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Volume 20 Issue 8 - May 2015

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SANJA ANTICBRENDAN MARIANIin celebration of Canada’s 150thAndrew Scottanniversary.”Back to the JAZZ.FM91/IRCPAMusic Business Seminar which was abargain at per attendant – therewas a lot of wisdom to be gained herecourtesy of several invaluable panels.“Be a positive member of thecommunity,” said Carol Gimbel,founding artistic director of the Musicin the Barns concert series. “Findpeople that have a similar mission,”emphasized Barry Shiffman, associatedean and director of chambermusic at the Glenn Gould School,Royal Conservatory, and artisticdirector of summer music programsand the international string quartetcompetition at the Banff Centre. “Ifthe music is good, it should speak foritself,” underlined Josh Grossman,artistic director of the TD Toronto JazzFestival. “Your record, and 50 otherrecords, came today,” advised BradBarker, music director and host ofAfternoon Drive, JAZZ.FM91, so “finda way to be relentlessly polite” and“if you’re thinking about recordinganother version of “Autumn Leaves” ask yourself ifyou are adding anything new.”The recording panel shed light on the process ofcreating product: Steve Bellamy, founder and presidentof Addo Records, and associate dean for theHumber School of Creative and Performing Artsreminded participants that “a lack of planning iswhere most projects go wrong”; JUNO-nominateddrummer/composer and owner of Orange GrovePublicity Ernesto Cervini expressed the importanceof having a good producer: “when you’re in thestudio you want to be able to just play.”Chelsea McBrideThe final panel of the day focused on publicityand how to make it work for you. “We don’t take artists we don’tbelieve in,” said Jane Harbury, president of Jane Harbury Publicity;and Eric Alper, director of media relations, eOne Music Canada andsocial media icon (588,000 twitter followers as of this writing), urgedattendees to “create great content all the time … learn your audience …and take polls.”Yet, for me, it was Levenson’s opening address that remained one ofthe seminar highlights. Emphasizing the importance of questions overanswers, he stressed the importance of passion, conviction, authenticityand above all, a sense of realism. “Musicians are heroes,” he said,“and I believe they should get paid as much as nuclear physicists, butthe marketplace determines the pay.”The hats we wear: We musicians have to wear various hats, sometimessimultaneously. I’m always reminded of this when I do my taxes.Last year I made money by singing, writing, teaching, licensing,royalties, as well as work in public relations, social mediamanagement, website management and booking musical talent.I’m very lucky to be working with music all of the time. The totalof all the income sources I have listed may not have amountedto much if compared to a nine-to-five job, but I wouldn’t tradebeing an artist for anything in the world and one thing’s for sure:there’s never a dull moment.Andrew Scott: In the Toronto jazz community this juggling actof jobs to support one’s artistic career is far from unusual. TakeAndrew Scott, an important member of our community both asa musician as well as an educator, an administrator and an advocate.He describes the various hats he currently wears thusly:“In terms of performing, I play with my own jazz groups ofvarious sizes that often include the great Jake Wilkinson, JonMeyer and Joel Haynes; I play in a very fun three baritone saxophoneband led by Alex Dean called The Travelling Wall-Baris(appearing at The Rex May 15 and 16). I work in a trio settingwith the ever-inspiring octogenarian Gene DiNovi and havea loose cross-border two-guitar group with Randy Napoleon.Outside of jazz, I work with the businessman/singer/entertainerFrank D’Angelo in his 18-piece R&B show band. I also writeabout music, compose music for film and am extremely proudto teach and work as the current acting director of HumberCollege’s Department of Music (2014-2015).Asked what he would do withthree more hours in the day: “Easy.With three extra hours each day, I’dspend more time with my wife andour three wonderful children.”Chelsea McBride: And here’sChelsea McBride, awarded theToronto Arts Foundation’s inauguralEmerging Jazz Artist Award in 2014,in her own words:“Where to begin! I’m a performer/composer/bandleader first and foremost– probably half or more of myperformances are with bands I leador am very involved in, though theprojects I’m a sideperson on arealways fun – mostly contemporary jazz groups or pop cover bandsthat play lots of 70s music. I’m an artistic producer with SpectrumMusic – with the other producers, we handle all the logistics involvedin putting on four concerts a year. We also all write for these concerts,and with the constantly changing instrumentation, it’s always a newchallenge for me as a composer. And it’s lots of fun.“I found a teaching job in Oakville before I got out of school, so I’mactually out there quite often – I teach voice and piano mostly, alongwith my main instruments. There’s a lot less demand for woodwindsat the school I’m at, unfortunately...“In addition to that, I end up doing a lot of administrative work –I’m a copyist for NewYork composer Daniel Jamieson (who’s originallyfrom Toronto), and that occasionally also involves editing/proofreadingnon-musical stuff, which is something I have done for a longFeaturing some of Toronto’s best jazz musicianswith a brief reflection by Jazz Vespers ClergySunday, May 10, 4:30 pmThe Music of Paul Desmond & Gerry MulliganTara Davidson (saxophones), Jon Maharaj (bass),Sunday,May 24, 4:30 pmAdrean Farrugia (piano)TRIBUTE TO CANNONBALL ADDERLEY John Johnson (alto sax),Brian Barlow (tribute talk)Sunday, June 7, 4:30 pmCANADIAN JAZZ QUARTET - Frank Wright (vibes),Ted Quinlan (guitar), Pat Collins (bass), Don Vickery (drums)Christ Church Deer Park, 1570 Yonge St. 416-920-5211(north of St. Clair at Heath St.) Admission is free; donations are welcome.St. Philip’s Anglican ChurchSunday, May 17, 4:00 PM | Jazz VespersJoe Sealy and Paul NovotnySunday, May 31, 4:00 PM | Jazz VespersRobi Botos QuartetSt. Philip’s Anglican Church | Etobicoke25 St. Phillips Road (near Royal York + Dixon)416-247-5181 • • free will offering32 | May 1 - June 7, 2015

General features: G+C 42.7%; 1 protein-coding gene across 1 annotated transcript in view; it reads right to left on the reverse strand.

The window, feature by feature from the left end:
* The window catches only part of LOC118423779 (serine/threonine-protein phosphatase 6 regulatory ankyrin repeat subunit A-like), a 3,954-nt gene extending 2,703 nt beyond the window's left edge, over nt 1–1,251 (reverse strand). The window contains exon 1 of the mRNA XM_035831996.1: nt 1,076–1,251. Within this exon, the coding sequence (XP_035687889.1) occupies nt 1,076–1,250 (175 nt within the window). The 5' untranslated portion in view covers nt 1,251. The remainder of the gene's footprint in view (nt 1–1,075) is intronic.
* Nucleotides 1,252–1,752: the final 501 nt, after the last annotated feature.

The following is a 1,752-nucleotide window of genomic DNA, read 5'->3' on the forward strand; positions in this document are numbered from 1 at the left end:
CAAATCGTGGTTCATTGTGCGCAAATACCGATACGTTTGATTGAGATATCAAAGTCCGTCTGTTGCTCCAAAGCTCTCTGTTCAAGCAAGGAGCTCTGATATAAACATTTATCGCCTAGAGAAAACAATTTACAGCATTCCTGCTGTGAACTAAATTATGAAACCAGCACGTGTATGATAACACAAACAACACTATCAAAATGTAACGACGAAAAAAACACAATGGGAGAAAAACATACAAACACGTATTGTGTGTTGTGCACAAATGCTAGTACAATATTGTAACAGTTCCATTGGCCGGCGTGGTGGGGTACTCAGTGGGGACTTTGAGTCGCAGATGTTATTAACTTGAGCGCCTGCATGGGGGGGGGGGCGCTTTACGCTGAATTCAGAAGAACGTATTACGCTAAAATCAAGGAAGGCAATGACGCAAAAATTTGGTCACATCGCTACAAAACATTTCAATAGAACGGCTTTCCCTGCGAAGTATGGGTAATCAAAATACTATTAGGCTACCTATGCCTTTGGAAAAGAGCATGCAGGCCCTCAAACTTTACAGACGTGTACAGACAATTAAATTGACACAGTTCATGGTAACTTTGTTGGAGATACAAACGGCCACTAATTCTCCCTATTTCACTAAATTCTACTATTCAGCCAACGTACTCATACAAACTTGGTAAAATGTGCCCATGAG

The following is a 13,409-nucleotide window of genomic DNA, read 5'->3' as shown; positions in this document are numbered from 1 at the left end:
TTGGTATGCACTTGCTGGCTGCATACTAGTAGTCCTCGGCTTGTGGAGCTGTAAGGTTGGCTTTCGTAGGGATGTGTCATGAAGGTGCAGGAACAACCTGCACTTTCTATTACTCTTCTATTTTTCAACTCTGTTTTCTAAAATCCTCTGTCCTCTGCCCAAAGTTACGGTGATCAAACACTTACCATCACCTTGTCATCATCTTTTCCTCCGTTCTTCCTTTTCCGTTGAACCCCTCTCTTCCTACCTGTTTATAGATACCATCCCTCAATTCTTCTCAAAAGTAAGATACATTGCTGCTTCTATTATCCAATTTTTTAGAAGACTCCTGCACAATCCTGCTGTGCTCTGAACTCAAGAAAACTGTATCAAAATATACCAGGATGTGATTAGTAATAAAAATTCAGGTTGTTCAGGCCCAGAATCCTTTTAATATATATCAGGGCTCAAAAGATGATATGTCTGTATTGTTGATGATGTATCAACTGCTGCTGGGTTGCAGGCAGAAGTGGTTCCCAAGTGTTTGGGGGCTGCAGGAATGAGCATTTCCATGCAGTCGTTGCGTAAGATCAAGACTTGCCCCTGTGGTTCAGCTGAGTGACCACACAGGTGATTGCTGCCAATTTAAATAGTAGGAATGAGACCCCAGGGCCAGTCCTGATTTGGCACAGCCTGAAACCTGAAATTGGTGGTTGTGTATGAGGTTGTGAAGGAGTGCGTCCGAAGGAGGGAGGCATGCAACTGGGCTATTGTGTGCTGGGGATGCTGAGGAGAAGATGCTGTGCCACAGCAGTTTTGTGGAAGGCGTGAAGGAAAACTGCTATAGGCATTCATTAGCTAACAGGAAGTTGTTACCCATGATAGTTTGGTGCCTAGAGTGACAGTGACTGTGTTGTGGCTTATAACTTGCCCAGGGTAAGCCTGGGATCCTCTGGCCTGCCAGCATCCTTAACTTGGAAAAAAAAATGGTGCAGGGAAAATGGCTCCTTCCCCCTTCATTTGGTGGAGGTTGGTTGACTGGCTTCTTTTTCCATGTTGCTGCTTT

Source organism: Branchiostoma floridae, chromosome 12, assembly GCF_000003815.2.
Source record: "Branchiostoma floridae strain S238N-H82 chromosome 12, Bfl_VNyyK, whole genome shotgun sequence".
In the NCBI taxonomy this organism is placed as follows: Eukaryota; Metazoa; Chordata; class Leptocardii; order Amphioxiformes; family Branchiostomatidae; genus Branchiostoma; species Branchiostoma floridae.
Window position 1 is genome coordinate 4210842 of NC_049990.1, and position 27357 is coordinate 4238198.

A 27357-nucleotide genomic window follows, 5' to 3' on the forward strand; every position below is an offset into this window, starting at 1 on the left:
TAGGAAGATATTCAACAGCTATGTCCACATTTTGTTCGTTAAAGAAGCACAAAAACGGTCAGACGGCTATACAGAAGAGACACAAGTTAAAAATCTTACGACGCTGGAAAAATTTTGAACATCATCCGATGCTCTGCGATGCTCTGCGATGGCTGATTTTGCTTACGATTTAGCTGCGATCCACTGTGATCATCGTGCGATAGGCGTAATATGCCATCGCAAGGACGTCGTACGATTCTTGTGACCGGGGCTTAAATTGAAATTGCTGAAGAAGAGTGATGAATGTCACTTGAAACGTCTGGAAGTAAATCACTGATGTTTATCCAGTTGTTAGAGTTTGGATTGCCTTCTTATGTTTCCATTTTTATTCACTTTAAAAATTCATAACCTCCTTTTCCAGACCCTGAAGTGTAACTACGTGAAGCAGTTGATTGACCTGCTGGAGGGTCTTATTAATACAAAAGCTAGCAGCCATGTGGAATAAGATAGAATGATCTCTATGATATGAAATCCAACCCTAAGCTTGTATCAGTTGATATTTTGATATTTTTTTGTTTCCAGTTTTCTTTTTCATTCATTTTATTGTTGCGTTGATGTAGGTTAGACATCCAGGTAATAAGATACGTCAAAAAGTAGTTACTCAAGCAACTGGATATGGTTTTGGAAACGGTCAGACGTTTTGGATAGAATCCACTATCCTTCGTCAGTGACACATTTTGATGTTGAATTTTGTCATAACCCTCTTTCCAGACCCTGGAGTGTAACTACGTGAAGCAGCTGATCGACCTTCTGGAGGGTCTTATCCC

time. And last but not least, I’m slowly getting into the grant-writingthing - this has been tricky because, being so recently out of school,I’m not even eligible for some programs still! But I have been gettinglots of practice working with other people on their applications.”Under the umbrella of bandleader, McBride is busy as a beaver:“Chelsea McBride’s Socialist Night School, (appearing this monthSaturday May 23 at the Rex, 3:30pm), performs exclusively originalcontemporary jazz music – more groove-based than swing. Most ofthe music is composed by me, but not all. I also lead a sextet calledChelsea and the Cityscape, which performs more in the singer-songwriter,pop and rock vein. I play standards and a few lead-sheetoriginal jazz tunes that don’t quite fit into either of my other band’sstyles around town every so often under the moniker Chelsea McBrideGroup (appearing this month Friday May 1 at Habits Gastropub). I playin a video game cover band called the Koopa Troop, which is exactlywhat it sounds like – a bunch of jazz-school nerds playing Nintendomusic better than you’ve heard it before. And last but not least, I playin the Brad Cheeseman Group (appearing May 8 at the Jazz Room inWaterloo), which is contemporary small-group jazz music played witha strong focus on the ensemble sound.”Rounding it off: To close this month’s column, here’s another quotefrom the JAZZ.FM91/IRCPA Music Business Seminar, this one by PeterCardinali, owner of Alma Records, which drew from the example ofsoul-jazz superstar Gregory Porter: “There are a lot of 12-year overnightsuccesses.” As such, there is no substitute for hard work and ifas an artist you don’t truly love what you do, you’re in trouble.Thank you for reading this magazine and supporting live music.Check out The WholeNote’s jazz listings and the new column byBob Ben, Mainly Clubs, Mostly Jazz. Be happy while you may, andHappy May!Ori Dagan is a Toronto-based jazz musician, writer andeducator who can be reached at MARTINITUE JUN 30 8PMFor Tickets Call 416-872-4255Sponsored byor visit roythomson.comBeat by Beat | BandstandHeating UpJACK MCQUARRIEAcouple of weeks ago, having been lulled into complacency by afew warm sunny days, I was under the impression that springhad arrived. A few days later that illusion was shattered by thesight and sound of hail clattering on my windshield. Last night, on mydrive home from a performance, I found myself humming the strainsof Spring will be a little late this year only to have that confirmedwhen I drove in to a snow-covered driveway. Fortunately, through allof this, the community musical groups have been heralding spring ina variety of ways. I had the pleasure of attending a few of these.Recent events: One such concert was “A Salute to the British Isles”by the Clarington Concert Band under the direction of Barrie Hodginswith the Pipes and Drums of the Oshawa Legion. What a variety. Fromthe humour of conductor emeritus Bobby Herriot and the elegantvocal stylings of Donna Lajeunesse and Father Paul Massel to the stirringrenditions of traditional Scottish melodies by the pipes anddrums it was an evening to be remembered, MC’d by Colin Rowe.With the concert being billed as “A Salute to the British Isles,” therewere questions as to how the Radetzky March, a march composed forthe Austrian army by Johann Strauss Sr., qualified as British music.After all, this march was dedicated to Field Marshal Joseph Radetzkyvon Radetz after his victory at the Battle of Custoza. It turns out that,over the 165 years since its first performance, this march has beenadopted as their official march by several military units in variouscountries around the world from Chile to Sri Lanka. One of thosemilitary units just happens to be 1st The Queen’s Dragoon Guards inBritain. The Radetzky March is their official regimental march. Ergo:it’s British music.Needless to say, there was the inevitable clapping and foot stompingby the audience. It turns out that this too has a long tradition. Whenit was first played in front of Austrian officers, they spontaneouslyclapped and stamped their feet. This tradition is kept alive today byaudience members around the world from town band concerts to theNew Year’s Concerts of the Vienna Philharmonic.Flute Street: If one were to hear the term “flute street,” one mightbe inclined to consult the town street guide to find its location. Avisit to Google could not find any street by that name in this area,but there is a fine flute ensemble in Toronto by that name. Initiallyformed by Nancy Nourse and Allan Pulker in 2013, as the residentensemble for Canada’s First National Flute Convention, the group hasestablished a special place in the musical life of Toronto. While musicaficionados are familiar with the concert flute and its baby brother,the piccolo, Flute Street has been introducing audiences to severalother members of the flute family. I had seen and heard alto flutes andbass flutes before, but Flute Street’s recent concert, “And the GiantBegan to Dance,” introduced me to the six-foot-tall contrabass flute.I not only saw two of these, but was introduced first hand to an evenbigger member of the family. Guest artist Peter Sheridan presented uswith the subcontrabass flute, which was taller than anyone present,Sheridan included.As for the concert, we were treated to a wide range of offerings fromsolos to works including the entire ensemble. My personal preferenceswere numbers featuring Sheridan on the bass flute and the contrabassflute. His warm tone and melodic phrasing on the bass flutedisplayed the potential of this instrument better than I had ever heard.While the subcontrabass flute did add an interesting bottom end to theensemble, it didn’t appeal to me as a melodic solo instrument exceptfor its novelty value. Sheridan informed us that he has just recentlyintroduced the ultimate low-register flute. I believe that it is calledthe hyperbass flute with a lowest frequency of 16 Hz. He admits thatthis is below the audible range of his wife and many other people, butgiven the right circumstances it can be felt physically if not heard.Newly unusual: Before leaving the topic of unusual musical instruments,I feel compelled to report on a recent radio program on May 1 - June 7, 2015 | 33